Cardiometabolic abnormalities among normal-weight persons from five racial/ethnic groups in the United States: A cross-sectional analysis of two cohort studies

Unjali P. Gujral*, Eric Vittinghoff, Morgana Mongraw-Chaffin, Dhananjay Vaidya, Namratha R. Kandula, Matthew Allison, Jeffrey Carr, Kiang Liu, K. M.Venkat Narayan, Alka M. Kanaya

*Corresponding author for this work

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Abstract

Background: The relationship between body weight and cardiometabolic disease may vary substantially by race/ethnicity. Objective: To determine the prevalence and correlates of the phenotype of metabolic abnormality but normal weight (MAN) for 5 racial/ethnic groups. Design: Cross-sectional analysis. Setting: 2 community-based cohorts. Participants: 2622 white, 803 Chinese American, 1893 African American, and 1496 Hispanic persons from MESA (Multi-Ethnic Study of Atherosclerosis) and 803 South Asian participants in the MASALA (Mediators of Atherosclerosis in South Asians Living in America) study. Measurements: Prevalence of 2 or more cardiometabolic abnormalities (high fasting glucose, low high-density lipoprotein cholesterol, and high triglyceride levels and hypertension) among normal-weight participants was estimated. Correlates of MAN were assessed by using log-binomial models. Results: Among normal-weight participants (n = 846 whites, 323 Chinese Americans, 334 African Americans, 252 Hispanics, and 195 South Asians), the prevalence of MAN was 21.0% (95% CI, 18.4% to 23.9%) in whites, 32.2% (CI, 27.3% to 37.4%) in Chinese Americans, 31.1% (CI, 26.3% to 36.3%) in African Americans, 38.5% (CI, 32.6% to 44.6%) in Hispanics, and 43.6% (CI, 36.8% to 50.6%) in South Asians. Adjustment for demographic, behavioral, and ectopic body fat measures did not explain racial/ethnic differences. After adjustment for age, sex, and race/ethnicity-body mass index (BMI) interaction, for the equivalent MAN prevalence at a BMI of 25.0 kg/m2 in whites, the corresponding BMI values were 22.9 kg/m2 (CI, 19.5 to 26.3 kg/m2) in African Americans, 21.5 kg/m2 (CI, 18.5 to 24.5 kg/m2) in Hispanics, 20.9 kg/m2 (CI, 19.7 to 22.1 kg/m2) in Chinese Americans, and 19.6 kg/m2 (CI, 17.2 to 22.0 kg/m2) in South Asians. Limitation: Cross-sectional study design and lack of harmonized dietary data between studies. Conclusion: Compared with whites, all racial/ethnic minority groups had a statistically significantly higher prevalence of MAN, which was not explained by demographic, behavioral, or ectopic fat measures. Using a BMI criterion for overweight to screen for cardiometabolic risk may result in a large proportion of racial/ethnic minority groups being overlooked. Primary Funding Source: National Institutes of Health.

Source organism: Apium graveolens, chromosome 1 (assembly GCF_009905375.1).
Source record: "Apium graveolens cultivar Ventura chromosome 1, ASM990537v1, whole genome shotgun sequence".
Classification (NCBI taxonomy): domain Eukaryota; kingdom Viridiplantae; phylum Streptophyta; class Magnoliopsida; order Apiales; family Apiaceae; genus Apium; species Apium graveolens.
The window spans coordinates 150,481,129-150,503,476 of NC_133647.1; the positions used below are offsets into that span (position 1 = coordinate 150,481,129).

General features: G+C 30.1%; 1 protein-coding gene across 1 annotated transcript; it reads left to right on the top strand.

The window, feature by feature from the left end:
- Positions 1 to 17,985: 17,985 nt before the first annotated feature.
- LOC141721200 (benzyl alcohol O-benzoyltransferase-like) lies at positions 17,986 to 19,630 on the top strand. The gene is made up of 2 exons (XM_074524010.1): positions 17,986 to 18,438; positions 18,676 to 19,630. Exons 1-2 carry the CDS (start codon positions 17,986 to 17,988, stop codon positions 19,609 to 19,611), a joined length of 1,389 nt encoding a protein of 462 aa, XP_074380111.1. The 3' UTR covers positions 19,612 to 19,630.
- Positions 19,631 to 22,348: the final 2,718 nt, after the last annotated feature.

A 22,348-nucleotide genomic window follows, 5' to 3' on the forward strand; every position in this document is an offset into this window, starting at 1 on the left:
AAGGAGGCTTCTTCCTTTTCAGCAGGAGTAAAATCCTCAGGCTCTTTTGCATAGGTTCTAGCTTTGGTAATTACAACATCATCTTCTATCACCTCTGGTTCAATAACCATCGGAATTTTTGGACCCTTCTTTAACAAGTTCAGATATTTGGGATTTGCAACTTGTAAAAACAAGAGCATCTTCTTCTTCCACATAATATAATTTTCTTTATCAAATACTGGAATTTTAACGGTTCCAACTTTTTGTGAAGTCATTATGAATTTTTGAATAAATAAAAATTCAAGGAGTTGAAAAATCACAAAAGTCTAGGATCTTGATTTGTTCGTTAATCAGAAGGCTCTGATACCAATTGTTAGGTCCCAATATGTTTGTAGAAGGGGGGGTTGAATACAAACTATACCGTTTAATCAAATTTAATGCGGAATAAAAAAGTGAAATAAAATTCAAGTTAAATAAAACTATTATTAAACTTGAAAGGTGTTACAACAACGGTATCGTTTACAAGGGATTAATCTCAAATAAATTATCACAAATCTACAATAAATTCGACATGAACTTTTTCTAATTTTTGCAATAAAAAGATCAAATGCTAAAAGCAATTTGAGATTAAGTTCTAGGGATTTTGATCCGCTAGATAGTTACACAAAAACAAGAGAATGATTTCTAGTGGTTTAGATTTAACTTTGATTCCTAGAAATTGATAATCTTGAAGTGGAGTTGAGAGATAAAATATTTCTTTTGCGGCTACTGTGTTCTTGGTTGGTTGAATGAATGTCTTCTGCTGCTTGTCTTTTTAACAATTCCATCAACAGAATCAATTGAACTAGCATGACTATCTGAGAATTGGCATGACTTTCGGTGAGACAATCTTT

Original languageEnglish (US)
Pages (from-to)628-636
Number of pages9
JournalAnnals of internal medicine
Volume166
Issue number9
DOIs
StatePublished - May 2 2017

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Ethnic Groups
Asian Americans
Cohort Studies
Hispanic Americans
Cross-Sectional Studies
African Americans
Weights and Measures
Body Mass Index
Minority Groups
Atherosclerosis
Demography
Body Weights and Measures
National Institutes of Health (U.S.)
Statistical Models
LDL Cholesterol
HDL Cholesterol
Adipose Tissue
Fasting
Triglycerides
Fats

ASJC Scopus subject areas

  • Internal Medicine

Cite this

Gujral, Unjali P. ; Vittinghoff, Eric ; Mongraw-Chaffin, Morgana ; Vaidya, Dhananjay ; Kandula, Namratha R. ; Allison, Matthew ; Carr, Jeffrey ; Liu, Kiang ; Narayan, K. M.Venkat ; Kanaya, Alka M. / Cardiometabolic abnormalities among normal-weight persons from five racial/ethnic groups in the United States : A cross-sectional analysis of two cohort studies. In: Annals of internal medicine. 2017 ; Vol. 166, No. 9. pp. 628-636.